Did you miss your Supreme Court news this week? Let our Weekly Roundup help. (To stay on top of the latest Supreme Court happenings, follow ISCOTUS on Twitter.)
The 2012 Term of the Supreme Court wrapped up with many important decisions. The faculty of Chicago-Kent College of Law goes behind the decisions to explain what happened, why, and what it means for the future.
The Supreme Court decided two cases on workplace harassment in the 2012 Term: Vance v. Ball State University and University of Texas Southwestern Medical Center v. Nassar. Professor Laurie Leader of Chicago-Kent College of Law explains these Title VII cases and what their decisions mean.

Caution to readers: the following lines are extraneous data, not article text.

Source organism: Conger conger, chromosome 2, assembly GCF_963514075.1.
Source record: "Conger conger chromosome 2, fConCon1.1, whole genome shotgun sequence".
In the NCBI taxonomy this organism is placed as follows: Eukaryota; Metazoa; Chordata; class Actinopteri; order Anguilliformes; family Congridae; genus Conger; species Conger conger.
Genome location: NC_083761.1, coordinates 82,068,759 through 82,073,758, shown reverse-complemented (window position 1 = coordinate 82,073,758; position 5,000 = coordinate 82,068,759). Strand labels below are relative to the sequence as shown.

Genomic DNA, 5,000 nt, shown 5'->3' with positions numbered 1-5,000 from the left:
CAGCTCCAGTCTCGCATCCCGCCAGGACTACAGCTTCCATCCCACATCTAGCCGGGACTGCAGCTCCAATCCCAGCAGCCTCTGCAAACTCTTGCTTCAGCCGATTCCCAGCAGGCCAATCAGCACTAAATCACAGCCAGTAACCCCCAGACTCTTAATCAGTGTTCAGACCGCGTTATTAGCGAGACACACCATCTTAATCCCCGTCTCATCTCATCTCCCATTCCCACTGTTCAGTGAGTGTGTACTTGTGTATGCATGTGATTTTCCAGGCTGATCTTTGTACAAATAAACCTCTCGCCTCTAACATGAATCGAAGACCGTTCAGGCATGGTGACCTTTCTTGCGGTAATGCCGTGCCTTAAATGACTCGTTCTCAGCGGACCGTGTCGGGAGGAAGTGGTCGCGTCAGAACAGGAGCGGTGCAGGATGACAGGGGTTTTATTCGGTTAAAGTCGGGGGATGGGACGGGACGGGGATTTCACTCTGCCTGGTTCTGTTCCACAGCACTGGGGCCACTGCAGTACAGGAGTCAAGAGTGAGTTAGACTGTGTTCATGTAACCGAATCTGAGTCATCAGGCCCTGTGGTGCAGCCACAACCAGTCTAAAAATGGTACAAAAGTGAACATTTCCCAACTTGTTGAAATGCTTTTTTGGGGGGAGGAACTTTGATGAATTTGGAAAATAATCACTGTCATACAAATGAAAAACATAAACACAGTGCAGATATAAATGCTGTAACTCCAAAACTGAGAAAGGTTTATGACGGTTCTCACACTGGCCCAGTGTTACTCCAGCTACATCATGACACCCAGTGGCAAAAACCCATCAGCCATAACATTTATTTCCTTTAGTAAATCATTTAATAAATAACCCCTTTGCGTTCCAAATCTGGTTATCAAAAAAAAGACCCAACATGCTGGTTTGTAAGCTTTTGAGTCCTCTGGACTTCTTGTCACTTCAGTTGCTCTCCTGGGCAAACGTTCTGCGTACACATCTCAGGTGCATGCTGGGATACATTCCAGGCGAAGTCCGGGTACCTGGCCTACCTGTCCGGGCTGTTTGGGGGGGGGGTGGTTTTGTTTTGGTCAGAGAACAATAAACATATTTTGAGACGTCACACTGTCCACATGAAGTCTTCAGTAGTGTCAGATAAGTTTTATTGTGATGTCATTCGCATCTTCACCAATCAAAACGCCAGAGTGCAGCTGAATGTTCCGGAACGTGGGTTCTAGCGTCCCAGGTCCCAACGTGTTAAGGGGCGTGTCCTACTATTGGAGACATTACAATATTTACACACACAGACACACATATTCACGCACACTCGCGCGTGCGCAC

In Shelby County v. Holder, the Supreme Court found that Section 4(b) of the Voting Rights Act was unconstitutional. But the Voting Rights Act isn’t gone. Professor Carolyn Shapiro (Chicago-Kent College of Law) explains the decision and what it means for the future of voting rights law.
The Supreme Court struck down the Defense of Marriage Act this Term by declaring it unconstitutional. This historic decision has many important implications for the future. Get the facts on where same-sex marriage now stands from Chicago-Kent Professor Katharine Baker, who submitted an amicus brief on behalf of family law professors to the case.
The Supreme Court’s decision in Fisher v. University of Texas didn’t make any sweeping declarations on affirmative action. In a 7-1 decision (with Justice Kagan recusing herself), the Court sent the case back to the lower courts. Distinguished Professor Sheldon H. Nahmod, who has argued on civil rights in the Supreme Court, explains what the decision means.